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SLT: Grand Theft Auto might not be so ‘grand’

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In the first year core studies we look at Bandura and his ideas on Social Learning Theory (SLT). Basically, SLT says that we learn by imitation of role models around us. In his study he exposed children to an adult role model being aggressive towards a ‘bobo’ doll and then gave that child the opportunity to imitate this behaviour. In the findings, amongst other things, he discovered that those children who had seen this aggressive display were more likely to imitate this.

So what? It’s only an inflatable doll – well there are real life applications to this study in a much wider context. If people learn through their role models what if those role models are bad role models – or those characters in violent video games?

A new series of studies by psychologists in Iowa have found some disturbing effects of violent (even cartoon-esq violence) games and investigated the effects of this on those exposed to them. Here, briefly, are some of the findings:

From Study 1:

“Even the children’s violent video games –which are more cartoonish and often show no blood– had the same size effect on children and college students as the much more graphic games have on college students. What seems to matter is whether the players are practicing intentional harm to another character in the game. That’s what increases immediate aggression –more than how graphic or gory the game is.”

From Study 2:

We were surprised to find that exposure to violent video games was a better predictor of the students’ own violent behavior than their gender or their beliefs about violence. Although gender aggressive personality and beliefs about violence all predict aggressive and violent behavior, violent video game play still made an additional difference. We were also somewhat surprised that there was no apparent difference in the video game violence effect between boys and girls or adolescents with already aggressive attitudes.”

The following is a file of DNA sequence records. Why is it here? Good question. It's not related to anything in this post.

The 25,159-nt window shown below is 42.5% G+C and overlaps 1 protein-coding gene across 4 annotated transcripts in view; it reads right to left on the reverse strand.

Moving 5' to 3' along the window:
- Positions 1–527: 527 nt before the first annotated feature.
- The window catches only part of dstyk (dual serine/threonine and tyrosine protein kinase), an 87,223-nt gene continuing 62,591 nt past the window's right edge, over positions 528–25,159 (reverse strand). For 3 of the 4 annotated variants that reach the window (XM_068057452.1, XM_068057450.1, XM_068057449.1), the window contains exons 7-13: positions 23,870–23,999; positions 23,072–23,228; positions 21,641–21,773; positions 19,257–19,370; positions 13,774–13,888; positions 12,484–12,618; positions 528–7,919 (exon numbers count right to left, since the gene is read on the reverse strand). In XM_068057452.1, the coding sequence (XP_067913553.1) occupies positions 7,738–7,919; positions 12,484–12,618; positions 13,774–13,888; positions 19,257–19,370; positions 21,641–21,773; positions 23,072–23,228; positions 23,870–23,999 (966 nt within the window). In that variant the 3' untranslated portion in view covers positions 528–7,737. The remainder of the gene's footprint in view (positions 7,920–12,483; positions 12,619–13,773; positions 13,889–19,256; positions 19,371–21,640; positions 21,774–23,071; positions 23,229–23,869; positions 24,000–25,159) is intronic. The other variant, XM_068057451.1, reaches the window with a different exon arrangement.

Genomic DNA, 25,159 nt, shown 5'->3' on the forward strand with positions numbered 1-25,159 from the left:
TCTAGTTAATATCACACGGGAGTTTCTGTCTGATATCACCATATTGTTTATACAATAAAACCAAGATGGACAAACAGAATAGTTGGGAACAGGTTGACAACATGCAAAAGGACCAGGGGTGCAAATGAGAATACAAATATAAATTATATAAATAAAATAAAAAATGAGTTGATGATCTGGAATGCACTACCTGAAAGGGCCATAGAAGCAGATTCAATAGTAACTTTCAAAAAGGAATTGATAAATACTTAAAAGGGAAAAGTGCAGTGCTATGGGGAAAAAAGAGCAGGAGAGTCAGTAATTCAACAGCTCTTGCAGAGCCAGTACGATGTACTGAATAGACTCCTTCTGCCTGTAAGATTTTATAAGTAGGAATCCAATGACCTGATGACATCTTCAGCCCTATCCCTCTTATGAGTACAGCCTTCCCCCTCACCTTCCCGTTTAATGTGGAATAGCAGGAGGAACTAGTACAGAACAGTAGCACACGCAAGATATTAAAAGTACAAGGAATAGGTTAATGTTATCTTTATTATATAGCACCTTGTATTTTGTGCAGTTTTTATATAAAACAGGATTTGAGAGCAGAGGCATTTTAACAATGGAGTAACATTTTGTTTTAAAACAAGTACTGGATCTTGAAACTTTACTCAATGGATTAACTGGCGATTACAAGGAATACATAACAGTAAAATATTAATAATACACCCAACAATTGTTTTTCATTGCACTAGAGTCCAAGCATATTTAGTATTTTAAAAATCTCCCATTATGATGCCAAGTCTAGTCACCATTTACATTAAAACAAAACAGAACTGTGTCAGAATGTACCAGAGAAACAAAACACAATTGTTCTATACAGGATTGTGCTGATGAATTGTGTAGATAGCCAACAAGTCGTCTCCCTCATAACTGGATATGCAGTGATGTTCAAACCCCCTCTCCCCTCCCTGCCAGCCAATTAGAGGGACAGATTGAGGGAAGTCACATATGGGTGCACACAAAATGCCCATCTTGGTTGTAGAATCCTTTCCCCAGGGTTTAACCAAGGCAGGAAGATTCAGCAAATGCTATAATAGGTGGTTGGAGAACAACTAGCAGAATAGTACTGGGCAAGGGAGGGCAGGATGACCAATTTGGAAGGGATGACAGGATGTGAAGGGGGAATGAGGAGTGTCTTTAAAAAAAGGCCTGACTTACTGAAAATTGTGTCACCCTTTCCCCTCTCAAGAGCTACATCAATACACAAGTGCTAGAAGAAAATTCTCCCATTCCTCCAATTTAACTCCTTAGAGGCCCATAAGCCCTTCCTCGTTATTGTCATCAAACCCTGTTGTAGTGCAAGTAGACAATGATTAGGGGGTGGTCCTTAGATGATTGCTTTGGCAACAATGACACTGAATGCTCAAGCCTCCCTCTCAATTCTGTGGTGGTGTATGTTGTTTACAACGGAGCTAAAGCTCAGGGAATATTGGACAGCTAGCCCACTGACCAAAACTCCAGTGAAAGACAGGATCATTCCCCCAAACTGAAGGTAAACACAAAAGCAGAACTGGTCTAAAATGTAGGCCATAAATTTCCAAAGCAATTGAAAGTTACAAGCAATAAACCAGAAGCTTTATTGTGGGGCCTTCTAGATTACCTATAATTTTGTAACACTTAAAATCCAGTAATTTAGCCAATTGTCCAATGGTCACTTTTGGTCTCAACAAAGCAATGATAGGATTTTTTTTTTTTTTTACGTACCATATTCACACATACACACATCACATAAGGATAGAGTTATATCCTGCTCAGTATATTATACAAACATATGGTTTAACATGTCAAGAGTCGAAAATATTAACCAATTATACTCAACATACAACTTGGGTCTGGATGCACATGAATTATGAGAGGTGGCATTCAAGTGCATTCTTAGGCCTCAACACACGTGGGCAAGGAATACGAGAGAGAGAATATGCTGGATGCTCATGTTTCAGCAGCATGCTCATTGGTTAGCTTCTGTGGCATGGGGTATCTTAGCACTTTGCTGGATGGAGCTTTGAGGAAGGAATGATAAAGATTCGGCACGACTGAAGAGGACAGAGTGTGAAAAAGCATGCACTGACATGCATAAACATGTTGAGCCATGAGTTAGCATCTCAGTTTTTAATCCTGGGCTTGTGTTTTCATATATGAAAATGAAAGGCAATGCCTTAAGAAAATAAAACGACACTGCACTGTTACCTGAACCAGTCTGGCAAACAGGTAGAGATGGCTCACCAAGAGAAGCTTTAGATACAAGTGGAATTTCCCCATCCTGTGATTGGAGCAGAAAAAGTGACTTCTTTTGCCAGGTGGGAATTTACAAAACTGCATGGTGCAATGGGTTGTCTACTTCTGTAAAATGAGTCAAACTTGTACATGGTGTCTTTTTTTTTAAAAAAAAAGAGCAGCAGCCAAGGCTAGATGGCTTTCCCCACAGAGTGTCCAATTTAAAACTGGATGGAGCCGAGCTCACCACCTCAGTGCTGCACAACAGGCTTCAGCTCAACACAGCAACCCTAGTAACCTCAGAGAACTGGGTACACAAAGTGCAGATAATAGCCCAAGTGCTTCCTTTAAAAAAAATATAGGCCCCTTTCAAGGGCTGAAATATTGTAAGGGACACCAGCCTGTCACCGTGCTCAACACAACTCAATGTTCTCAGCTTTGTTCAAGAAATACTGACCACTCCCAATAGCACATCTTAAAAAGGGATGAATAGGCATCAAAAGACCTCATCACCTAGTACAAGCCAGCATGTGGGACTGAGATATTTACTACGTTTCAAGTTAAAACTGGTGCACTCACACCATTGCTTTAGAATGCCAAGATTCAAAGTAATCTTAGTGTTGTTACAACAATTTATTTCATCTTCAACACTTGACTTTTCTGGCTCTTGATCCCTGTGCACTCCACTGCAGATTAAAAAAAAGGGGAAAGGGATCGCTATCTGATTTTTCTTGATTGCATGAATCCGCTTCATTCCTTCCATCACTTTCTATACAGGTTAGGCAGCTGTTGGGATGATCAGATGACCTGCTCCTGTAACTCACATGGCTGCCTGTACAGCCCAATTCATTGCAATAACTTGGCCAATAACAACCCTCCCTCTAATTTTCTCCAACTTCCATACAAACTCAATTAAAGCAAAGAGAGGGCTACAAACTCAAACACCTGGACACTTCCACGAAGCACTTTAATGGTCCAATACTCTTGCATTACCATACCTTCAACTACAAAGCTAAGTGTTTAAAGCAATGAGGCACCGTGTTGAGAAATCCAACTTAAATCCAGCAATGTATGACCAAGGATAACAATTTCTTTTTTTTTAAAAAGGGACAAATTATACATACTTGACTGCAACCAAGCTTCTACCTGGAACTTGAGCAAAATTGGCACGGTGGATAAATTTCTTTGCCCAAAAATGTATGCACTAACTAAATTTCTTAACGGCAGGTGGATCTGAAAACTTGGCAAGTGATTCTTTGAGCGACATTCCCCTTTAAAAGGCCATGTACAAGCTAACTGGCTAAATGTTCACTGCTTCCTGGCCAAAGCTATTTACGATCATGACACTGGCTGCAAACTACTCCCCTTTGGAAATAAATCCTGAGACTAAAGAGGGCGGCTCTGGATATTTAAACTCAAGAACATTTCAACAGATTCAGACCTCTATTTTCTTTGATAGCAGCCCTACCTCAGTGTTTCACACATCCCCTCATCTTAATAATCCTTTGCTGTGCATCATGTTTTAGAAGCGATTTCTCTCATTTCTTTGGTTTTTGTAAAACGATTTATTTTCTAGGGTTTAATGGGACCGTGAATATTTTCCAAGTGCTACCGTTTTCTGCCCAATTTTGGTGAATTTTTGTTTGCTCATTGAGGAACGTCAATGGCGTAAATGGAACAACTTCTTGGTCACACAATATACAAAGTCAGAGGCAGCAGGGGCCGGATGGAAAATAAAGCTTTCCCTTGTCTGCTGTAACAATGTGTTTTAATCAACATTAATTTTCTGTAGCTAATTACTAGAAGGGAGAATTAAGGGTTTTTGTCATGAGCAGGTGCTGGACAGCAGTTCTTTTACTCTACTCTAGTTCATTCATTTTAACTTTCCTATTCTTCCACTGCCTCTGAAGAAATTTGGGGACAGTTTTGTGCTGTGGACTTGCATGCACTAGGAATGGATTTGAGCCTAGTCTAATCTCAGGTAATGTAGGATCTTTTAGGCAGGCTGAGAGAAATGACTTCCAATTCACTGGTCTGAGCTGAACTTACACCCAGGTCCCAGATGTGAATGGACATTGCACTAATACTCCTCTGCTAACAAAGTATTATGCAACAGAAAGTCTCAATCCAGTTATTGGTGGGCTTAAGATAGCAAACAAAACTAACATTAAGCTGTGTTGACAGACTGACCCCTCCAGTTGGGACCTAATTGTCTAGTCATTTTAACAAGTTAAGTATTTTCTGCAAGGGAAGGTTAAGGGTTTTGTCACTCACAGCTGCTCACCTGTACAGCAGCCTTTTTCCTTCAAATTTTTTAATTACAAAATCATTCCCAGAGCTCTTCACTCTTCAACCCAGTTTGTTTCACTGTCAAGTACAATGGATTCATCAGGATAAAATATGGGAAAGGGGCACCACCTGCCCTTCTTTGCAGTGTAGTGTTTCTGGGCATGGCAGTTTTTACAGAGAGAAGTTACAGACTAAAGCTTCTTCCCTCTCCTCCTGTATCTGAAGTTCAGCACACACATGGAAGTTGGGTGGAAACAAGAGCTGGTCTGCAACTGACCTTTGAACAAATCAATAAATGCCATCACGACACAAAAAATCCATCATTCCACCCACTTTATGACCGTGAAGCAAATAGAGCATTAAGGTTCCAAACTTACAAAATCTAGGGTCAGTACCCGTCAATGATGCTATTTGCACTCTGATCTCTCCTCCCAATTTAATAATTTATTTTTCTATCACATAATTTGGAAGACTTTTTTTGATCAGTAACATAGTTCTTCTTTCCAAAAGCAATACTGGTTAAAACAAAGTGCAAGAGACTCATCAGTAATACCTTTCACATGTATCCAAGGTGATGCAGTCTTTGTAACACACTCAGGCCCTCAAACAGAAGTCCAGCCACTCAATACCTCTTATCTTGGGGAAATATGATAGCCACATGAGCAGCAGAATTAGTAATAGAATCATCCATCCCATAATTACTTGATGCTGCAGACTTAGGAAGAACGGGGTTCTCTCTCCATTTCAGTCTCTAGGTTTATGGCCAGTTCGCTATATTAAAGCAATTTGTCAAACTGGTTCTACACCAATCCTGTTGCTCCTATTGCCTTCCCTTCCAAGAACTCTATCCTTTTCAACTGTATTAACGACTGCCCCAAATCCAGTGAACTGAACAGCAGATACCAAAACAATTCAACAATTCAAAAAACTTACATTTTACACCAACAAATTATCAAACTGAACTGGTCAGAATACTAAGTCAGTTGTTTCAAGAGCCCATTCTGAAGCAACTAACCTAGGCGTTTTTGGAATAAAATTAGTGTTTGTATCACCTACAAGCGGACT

From Study 3:

I was startled to find those changes in such a short amount of time. Children’s aggression in school did increase with greater exposure to violent video games, and this effect was big enough to be noticed by their teachers and peers within five months.”

I think this shows quite conclusively that video games can have a massive effect on children’s behaiour and they could learn this aggression from imitating it from those games. Interestingly, the studies here didn’t find as much of a gender effect as in Bandura – could this be a result of changing social roles of men and women over the last 50 years? We do have to be careful not to act too hastily on this though as it could lead to massive problems and I don’t think PlayStation would be too happy either.

Your thoughts as always welcome in the comments :)

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8 Responses to “SLT: Grand Theft Auto might not be so ‘grand’”

  1. Jamie April 12, 2007 at 5:54 pm #

    Well, in more breaking news, it could actually be the price of beer that leads to violent behaviour: http://www.cardiff.ac.uk/dentistry/research/phacr/violence/pdfs/Beer_violence.pdf ;)

  2. phil May 10, 2007 at 5:26 pm #

    Interesting regarding the study revolving around violent video games. In 1992 I was on an access to HE course, and studied the implications of videos coming onto the market, and it so happened the UK had the biggest rental of videos in Europe on an upward curve. It is not, therefore, suprising that there is (as one result of this) a more aggressive/ uncaring attitude from alot of young people and of more reported aggressive problematic young people/ teenagers – even with some adults in the UK generally. This is even with these days people have more to keep them occupied etc
    Role models in whatever form do, in my opinion, have people copying them and I have seen first hand imitation whilst I was a coach of sport – meaning there were young people who had some of my attributes/ actions – basically clones of me. So what are violent video games doing themselves to peoples minds – surely people don’t switch off from them and go in a trance and play the game and it doesn’t result in affecting them in one way or another – of course it does !!!